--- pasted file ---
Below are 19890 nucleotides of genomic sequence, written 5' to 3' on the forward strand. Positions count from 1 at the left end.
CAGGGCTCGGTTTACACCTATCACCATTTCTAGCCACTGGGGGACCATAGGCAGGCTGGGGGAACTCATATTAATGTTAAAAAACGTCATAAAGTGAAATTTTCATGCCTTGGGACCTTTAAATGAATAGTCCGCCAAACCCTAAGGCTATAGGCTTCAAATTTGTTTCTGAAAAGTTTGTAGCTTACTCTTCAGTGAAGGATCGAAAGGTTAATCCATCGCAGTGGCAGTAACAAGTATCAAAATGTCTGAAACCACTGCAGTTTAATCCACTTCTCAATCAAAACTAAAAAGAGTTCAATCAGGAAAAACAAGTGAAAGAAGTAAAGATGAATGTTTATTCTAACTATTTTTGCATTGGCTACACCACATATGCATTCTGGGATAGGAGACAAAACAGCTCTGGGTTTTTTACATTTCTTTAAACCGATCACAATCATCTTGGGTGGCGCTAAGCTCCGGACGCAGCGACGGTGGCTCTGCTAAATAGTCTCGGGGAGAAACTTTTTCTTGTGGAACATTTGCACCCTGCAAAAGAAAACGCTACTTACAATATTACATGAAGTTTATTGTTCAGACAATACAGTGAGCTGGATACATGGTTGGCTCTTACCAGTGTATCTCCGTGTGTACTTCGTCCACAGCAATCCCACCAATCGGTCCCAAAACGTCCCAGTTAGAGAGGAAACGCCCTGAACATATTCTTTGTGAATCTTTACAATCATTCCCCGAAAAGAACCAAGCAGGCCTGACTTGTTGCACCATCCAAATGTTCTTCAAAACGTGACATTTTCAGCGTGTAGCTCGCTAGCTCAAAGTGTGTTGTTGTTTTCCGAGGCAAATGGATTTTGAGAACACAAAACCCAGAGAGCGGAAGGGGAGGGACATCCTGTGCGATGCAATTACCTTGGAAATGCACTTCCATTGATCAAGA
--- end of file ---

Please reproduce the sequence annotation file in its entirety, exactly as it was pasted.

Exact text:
Below are 19890 nucleotides of genomic sequence, written 5' to 3' on the forward strand. Positions count from 1 at the left end.
CAGGGCTCGGTTTACACCTATCACCATTTCTAGCCACTGGGGGACCATAGGCAGGCTGGGGGAACTCATATTAATGTTAAAAAACGTCATAAAGTGAAATTTTCATGCCTTGGGACCTTTAAATGAATAGTCCGCCAAACCCTAAGGCTATAGGCTTCAAATTTGTTTCTGAAAAGTTTGTAGCTTACTCTTCAGTGAAGGATCGAAAGGTTAATCCATCGCAGTGGCAGTAACAAGTATCAAAATGTCTGAAACCACTGCAGTTTAATCCACTTCTCAATCAAAACTAAAAAGAGTTCAATCAGGAAAAACAAGTGAAAGAAGTAAAGATGAATGTTTATTCTAACTATTTTTGCATTGGCTACACCACATATGCATTCTGGGATAGGAGACAAAACAGCTCTGGGTTTTTTACATTTCTTTAAACCGATCACAATCATCTTGGGTGGCGCTAAGCTCCGGACGCAGCGACGGTGGCTCTGCTAAATAGTCTCGGGGAGAAACTTTTTCTTGTGGAACATTTGCACCCTGCAAAAGAAAACGCTACTTACAATATTACATGAAGTTTATTGTTCAGACAATACAGTGAGCTGGATACATGGTTGGCTCTTACCAGTGTATCTCCGTGTGTACTTCGTCCACAGCAATCCCACCAATCGGTCCCAAAACGTCCCAGTTAGAGAGGAAACGCCCTGAACATATTCTTTGTGAATCTTTACAATCATTCCCCGAAAAGAACCAAGCAGGCCTGACTTGTTGCACCATCCAAATGTTCTTCAAAACGTGACATTTTCAGCGTGTAGCTCGCTAGCTCAAAGTGTGTTGTTGTTTTCCGAGGCAAATGGATTTTGAGAACACAAAACCCAGAGAGCGGAAGGGGAGGGACATCCTGTGCGATGCAATTACCTTGGAAATGCACTTCCATTGATCAAGA